The European Parliament can't have opposition laws debated, unlike the UK Parliament.

    Every single week it is sitting in general Parliament dedicates time to proposed backbench laws and opposition motions. Most of these have no hope of actually getting through Parliament, though many of them actually do either in their own right or by later becoming adopted by the Government into a law of its own - none of it comes from the executive, it comes from MPs in Parliament acting as a legislature and drafting legislation.

    You may not think these things matter. I do. Gogo whom I addressed this to, before Khen falsely interrupted and said I "have no clue how the EU actually works" before sending a link that shows the EU actually works exactly as I said it does, might care too. Or he might not. Either way the point stands whether you like it or not. Either way the "flaw" I said with the European Parliament actually exists - if you care to say its not a flaw then make that argument, don't claim I don't have a clue how the EP works and then demonstrate it works exactly like that.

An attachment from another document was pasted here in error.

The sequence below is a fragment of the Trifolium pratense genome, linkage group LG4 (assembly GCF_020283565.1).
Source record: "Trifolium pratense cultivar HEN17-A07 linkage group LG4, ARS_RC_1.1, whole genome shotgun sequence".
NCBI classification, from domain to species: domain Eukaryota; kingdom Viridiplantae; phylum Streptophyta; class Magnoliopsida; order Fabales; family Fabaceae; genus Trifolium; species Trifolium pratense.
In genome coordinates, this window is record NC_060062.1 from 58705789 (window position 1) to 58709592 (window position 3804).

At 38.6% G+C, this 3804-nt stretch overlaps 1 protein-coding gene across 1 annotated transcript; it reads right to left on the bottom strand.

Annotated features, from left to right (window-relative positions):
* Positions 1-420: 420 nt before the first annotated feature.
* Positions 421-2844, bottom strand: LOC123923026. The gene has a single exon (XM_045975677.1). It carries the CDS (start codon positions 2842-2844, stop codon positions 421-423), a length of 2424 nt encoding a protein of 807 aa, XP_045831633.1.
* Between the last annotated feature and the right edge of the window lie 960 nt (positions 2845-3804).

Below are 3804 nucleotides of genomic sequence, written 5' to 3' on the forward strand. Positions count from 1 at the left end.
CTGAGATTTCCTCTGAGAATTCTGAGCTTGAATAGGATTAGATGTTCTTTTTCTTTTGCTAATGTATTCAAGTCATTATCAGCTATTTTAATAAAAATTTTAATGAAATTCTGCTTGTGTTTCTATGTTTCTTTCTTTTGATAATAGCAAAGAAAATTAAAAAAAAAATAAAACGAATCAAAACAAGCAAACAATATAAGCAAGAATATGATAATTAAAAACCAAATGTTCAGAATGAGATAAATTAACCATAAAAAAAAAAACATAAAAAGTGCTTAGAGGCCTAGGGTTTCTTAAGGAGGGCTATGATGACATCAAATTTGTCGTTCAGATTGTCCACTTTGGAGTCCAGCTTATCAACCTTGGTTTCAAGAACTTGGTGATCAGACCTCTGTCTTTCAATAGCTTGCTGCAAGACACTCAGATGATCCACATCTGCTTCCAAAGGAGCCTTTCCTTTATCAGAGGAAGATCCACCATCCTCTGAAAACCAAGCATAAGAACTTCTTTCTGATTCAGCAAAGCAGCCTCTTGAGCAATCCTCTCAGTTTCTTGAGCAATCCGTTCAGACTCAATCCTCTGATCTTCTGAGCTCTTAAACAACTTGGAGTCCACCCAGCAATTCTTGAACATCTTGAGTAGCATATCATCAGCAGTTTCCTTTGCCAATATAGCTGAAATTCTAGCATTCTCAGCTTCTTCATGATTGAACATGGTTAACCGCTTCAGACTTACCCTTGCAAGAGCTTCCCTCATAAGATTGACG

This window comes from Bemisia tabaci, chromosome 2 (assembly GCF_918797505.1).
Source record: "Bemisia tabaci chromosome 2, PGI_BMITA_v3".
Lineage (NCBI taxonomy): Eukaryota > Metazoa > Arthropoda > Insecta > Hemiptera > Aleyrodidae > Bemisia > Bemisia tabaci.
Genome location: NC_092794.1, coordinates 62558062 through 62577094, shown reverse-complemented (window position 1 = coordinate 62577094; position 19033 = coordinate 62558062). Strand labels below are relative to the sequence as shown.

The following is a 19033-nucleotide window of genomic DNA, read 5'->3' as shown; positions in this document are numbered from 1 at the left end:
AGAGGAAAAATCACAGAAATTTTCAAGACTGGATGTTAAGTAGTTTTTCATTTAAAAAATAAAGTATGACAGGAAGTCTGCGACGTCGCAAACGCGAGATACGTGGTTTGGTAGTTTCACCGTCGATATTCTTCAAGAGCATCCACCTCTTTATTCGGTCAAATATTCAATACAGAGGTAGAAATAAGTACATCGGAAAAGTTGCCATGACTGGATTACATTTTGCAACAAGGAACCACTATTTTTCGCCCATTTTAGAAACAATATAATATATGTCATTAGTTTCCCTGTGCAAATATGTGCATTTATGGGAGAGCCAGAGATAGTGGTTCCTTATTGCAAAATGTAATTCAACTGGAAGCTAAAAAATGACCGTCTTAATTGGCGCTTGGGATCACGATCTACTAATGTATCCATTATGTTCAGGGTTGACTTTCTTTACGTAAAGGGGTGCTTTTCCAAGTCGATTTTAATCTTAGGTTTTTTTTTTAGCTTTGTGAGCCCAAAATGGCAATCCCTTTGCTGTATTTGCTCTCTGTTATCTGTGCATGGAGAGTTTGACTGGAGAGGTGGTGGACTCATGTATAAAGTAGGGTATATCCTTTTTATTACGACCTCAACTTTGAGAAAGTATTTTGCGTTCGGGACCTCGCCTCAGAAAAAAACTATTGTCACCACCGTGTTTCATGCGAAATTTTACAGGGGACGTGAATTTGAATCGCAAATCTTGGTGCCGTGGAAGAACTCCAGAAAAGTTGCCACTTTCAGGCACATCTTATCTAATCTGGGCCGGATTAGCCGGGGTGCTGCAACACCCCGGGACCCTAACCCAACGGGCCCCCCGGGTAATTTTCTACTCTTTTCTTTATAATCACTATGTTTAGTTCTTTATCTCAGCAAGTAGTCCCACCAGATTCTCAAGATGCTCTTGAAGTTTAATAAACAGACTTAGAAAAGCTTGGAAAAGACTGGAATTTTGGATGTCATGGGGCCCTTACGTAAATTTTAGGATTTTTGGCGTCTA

PS on average historically in this country about half a dozen "Private Members Bills" per annum become law directly as a Private Members Bill - not including those like the prohibition on "upskirting" that began life as a PMB only to become adopted into a larger bill by the Government. That's MPs doing their job as a legislature. How many laws come from MEPs rather than the Commission?
    Last edited by RandBlade; 01-26-2021 at 07:47 AM.
    Quote Originally Posted by Ominous Gamer View Post
    ℬeing upset is understandable, but be upset at yourself for poor planning, not at the world by acting like a spoiled bitch during an interview.